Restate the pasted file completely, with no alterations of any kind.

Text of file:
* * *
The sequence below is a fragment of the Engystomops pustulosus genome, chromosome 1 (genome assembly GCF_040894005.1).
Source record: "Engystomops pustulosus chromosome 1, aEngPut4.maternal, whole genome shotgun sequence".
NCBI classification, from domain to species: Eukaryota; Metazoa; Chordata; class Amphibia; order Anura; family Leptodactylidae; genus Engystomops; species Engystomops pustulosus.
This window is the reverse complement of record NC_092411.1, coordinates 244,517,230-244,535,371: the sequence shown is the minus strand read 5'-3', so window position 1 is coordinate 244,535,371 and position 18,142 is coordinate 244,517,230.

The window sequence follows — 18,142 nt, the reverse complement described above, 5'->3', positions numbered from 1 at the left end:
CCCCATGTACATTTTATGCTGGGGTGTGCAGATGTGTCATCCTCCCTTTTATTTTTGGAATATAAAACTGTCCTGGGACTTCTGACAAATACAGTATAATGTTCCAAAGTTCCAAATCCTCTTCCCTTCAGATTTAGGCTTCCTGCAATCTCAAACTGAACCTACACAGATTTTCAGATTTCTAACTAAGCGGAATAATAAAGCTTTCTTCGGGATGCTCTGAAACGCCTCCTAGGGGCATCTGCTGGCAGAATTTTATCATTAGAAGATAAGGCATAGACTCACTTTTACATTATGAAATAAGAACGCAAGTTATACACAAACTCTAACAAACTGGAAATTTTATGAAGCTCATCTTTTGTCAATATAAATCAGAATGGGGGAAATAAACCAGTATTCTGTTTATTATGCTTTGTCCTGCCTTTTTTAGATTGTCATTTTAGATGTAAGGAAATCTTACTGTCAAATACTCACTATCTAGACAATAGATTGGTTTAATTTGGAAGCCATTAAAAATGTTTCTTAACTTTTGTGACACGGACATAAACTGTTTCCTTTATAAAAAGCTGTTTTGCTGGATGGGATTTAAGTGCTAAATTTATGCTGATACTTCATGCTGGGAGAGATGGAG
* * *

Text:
The sequence below is a fragment of the Engystomops pustulosus genome, chromosome 1 (genome assembly GCF_040894005.1).
Source record: "Engystomops pustulosus chromosome 1, aEngPut4.maternal, whole genome shotgun sequence".
NCBI classification, from domain to species: Eukaryota; Metazoa; Chordata; class Amphibia; order Anura; family Leptodactylidae; genus Engystomops; species Engystomops pustulosus.
This window is the reverse complement of record NC_092411.1, coordinates 244,517,230-244,535,371: the sequence shown is the minus strand read 5'-3', so window position 1 is coordinate 244,535,371 and position 18,142 is coordinate 244,517,230.

The window sequence follows — 18,142 nt, the reverse complement described above, 5'->3', positions numbered from 1 at the left end:
CCCCATGTACATTTTATGCTGGGGTGTGCAGATGTGTCATCCTCCCTTTTATTTTTGGAATATAAAACTGTCCTGGGACTTCTGACAAATACAGTATAATGTTCCAAAGTTCCAAATCCTCTTCCCTTCAGATTTAGGCTTCCTGCAATCTCAAACTGAACCTACACAGATTTTCAGATTTCTAACTAAGCGGAATAATAAAGCTTTCTTCGGGATGCTCTGAAACGCCTCCTAGGGGCATCTGCTGGCAGAATTTTATCATTAGAAGATAAGGCATAGACTCACTTTTACATTATGAAATAAGAACGCAAGTTATACACAAACTCTAACAAACTGGAAATTTTATGAAGCTCATCTTTTGTCAATATAAATCAGAATGGGGGAAATAAACCAGTATTCTGTTTATTATGCTTTGTCCTGCCTTTTTTAGATTGTCATTTTAGATGTAAGGAAATCTTACTGTCAAATACTCACTATCTAGACAATAGATTGGTTTAATTTGGAAGCCATTAAAAATGTTTCTTAACTTTTGTGACACGGACATAAACTGTTTCCTTTATAAAAAGCTGTTTTGCTGGATGGGATTTAAGTGCTAAATTTATGCTGATACTTCATGCTGGGAGAGATGGAG